(urth) Questions . . .

Eric Ortlund eortlund at briercrest.ca
Tue Nov 27 09:57:50 PST 2007

Hi Jeff - 
This is a very interesting answer: I'm suspicious that the story does
work on several levels/apply in several different directions.  The
identity of both Jonas and Severian is, of course, problematic: both
change into something else (Jonas into something at least partially
human after his ship crashes, and Severian after he dies in Urth of the
New Sun and is re-constituted as an eidelon or aquastor or whatever).
And both sail on ships.  So the man fleshed from dreams might be a kind
of allegory (at least partially) for either of their lives.

It's difficult to disassociate the naviscaput (navis = ship, caput =
head) from Abaia.  But I wonder if the "Pelagic Argosy" might hint in
both ways . . . as a "ship of the deeps" or something like that, it
might hint at Abaia and the forces of chaos coming out of the sea to
storm the land.  The fact that Vodalus is in league with these powers
would support that.  On the other hand, I wonder if it is more likely
that, since the phrase is of the ship of the deeps sighting land, it
refers more hopefully to the ships Sev sails on - the one to Yesod, and
the one on Urth after the flood destroys everything.  That the ship
sights land is a hopeful sign; it can come to rest (whether on Yesod or
a purged Urth).  Ironically, Vodulas is speaking better than he knows
about the coming of the new sun. 


From: urth-bounces at lists.urth.net [mailto:urth-bounces at lists.urth.net]
On Behalf Of Jeff Eoff
Sent: Tuesday, November 27, 2007 10:28 AM
To: The Urth Mailing List
Subject: Re: (urth) Questions . . . [mx][spf]

Eric Ortlund wrote: 

	1) What is the larger significance of the story Sev reads to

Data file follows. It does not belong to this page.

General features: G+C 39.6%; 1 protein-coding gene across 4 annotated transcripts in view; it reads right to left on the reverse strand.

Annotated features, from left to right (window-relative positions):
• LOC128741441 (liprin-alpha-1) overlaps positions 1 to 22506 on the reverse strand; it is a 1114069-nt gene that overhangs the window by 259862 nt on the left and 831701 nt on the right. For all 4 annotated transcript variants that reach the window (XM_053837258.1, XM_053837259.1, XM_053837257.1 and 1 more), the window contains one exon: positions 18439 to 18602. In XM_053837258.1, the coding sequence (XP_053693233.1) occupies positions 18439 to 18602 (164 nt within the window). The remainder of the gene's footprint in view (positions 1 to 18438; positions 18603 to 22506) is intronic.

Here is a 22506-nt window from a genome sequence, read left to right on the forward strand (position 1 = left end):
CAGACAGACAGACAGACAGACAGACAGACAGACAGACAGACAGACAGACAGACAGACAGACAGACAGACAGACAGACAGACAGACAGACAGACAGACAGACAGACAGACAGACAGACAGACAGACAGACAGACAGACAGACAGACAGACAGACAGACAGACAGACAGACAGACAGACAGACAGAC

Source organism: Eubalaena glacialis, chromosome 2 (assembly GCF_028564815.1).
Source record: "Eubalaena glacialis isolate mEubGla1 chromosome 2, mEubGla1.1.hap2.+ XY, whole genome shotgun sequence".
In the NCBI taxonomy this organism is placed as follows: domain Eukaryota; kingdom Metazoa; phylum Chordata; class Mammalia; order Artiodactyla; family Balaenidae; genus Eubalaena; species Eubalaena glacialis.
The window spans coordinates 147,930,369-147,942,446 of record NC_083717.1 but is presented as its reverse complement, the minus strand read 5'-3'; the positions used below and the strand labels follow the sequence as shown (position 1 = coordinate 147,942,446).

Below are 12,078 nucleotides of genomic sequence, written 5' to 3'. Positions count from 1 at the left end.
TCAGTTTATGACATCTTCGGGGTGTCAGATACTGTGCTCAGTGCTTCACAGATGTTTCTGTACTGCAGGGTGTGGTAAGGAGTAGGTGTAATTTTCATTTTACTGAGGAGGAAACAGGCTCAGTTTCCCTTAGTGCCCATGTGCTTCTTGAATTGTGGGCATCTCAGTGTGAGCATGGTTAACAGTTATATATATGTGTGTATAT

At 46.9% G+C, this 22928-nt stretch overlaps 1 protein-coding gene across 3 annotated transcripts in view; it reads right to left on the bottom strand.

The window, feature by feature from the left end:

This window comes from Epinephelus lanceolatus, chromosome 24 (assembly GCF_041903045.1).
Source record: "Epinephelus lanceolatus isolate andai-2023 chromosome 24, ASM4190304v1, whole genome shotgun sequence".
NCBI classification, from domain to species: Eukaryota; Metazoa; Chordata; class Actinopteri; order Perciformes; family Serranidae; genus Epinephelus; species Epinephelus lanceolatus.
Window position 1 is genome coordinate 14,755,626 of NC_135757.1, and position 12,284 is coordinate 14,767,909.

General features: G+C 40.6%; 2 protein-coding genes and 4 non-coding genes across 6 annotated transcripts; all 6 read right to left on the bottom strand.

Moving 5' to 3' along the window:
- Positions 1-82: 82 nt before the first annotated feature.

Jonas about
	the man fleshed from dreams? ...

I think there are a number of things we can pull from this.  First, the
man crafted from dreams (after much toil by the magician) could be both
Jonas, as others have suggested, or possibly even the groomed New Sun,

I thought the black ship creature symbolized Abaia. The young ladies,
virgins I thought, that are taken by the black ship might be his brides.
This props up the "Pelagic Argosy" reference.  I always took the Pelagic
Argosy to mean Abaia and perhaps his minions (if we take the term to
mean a fleet and not one vast ship).  

Night, I believe, the dark lady who helps the hero of the story, might
also be seen as something like Tzadkiel.

	2) When Severian meets Rudesind the second time before meeting
the ...

I think, as others have stated, that Severian's Citadel and The House
Absolute are indeed connected to each other via passages, some physical,
some temporal, etc.  Also, I believe Rudesind to be a puppet of Inire,
if not something less innocent.  

Rudesind, Inire, and Fechin are all described at one point or another
(often many times) in relation to a monkey (Inire's staff, Rudesind's
old hunched form climbing the ladder, Fechin's arms).  I'm not sure
entirely what the connection is here, but I've got a feeling there is
one.  Fechin is mentioned by Rudesind and also by little Severian's
grandfather.  All of these people are, we are led to believe, quite old.
I'm only a little more than halfway reading the New Sun books again
after a few years, so maybe there's more I'm missing that appears later.

-Jeff Eoff

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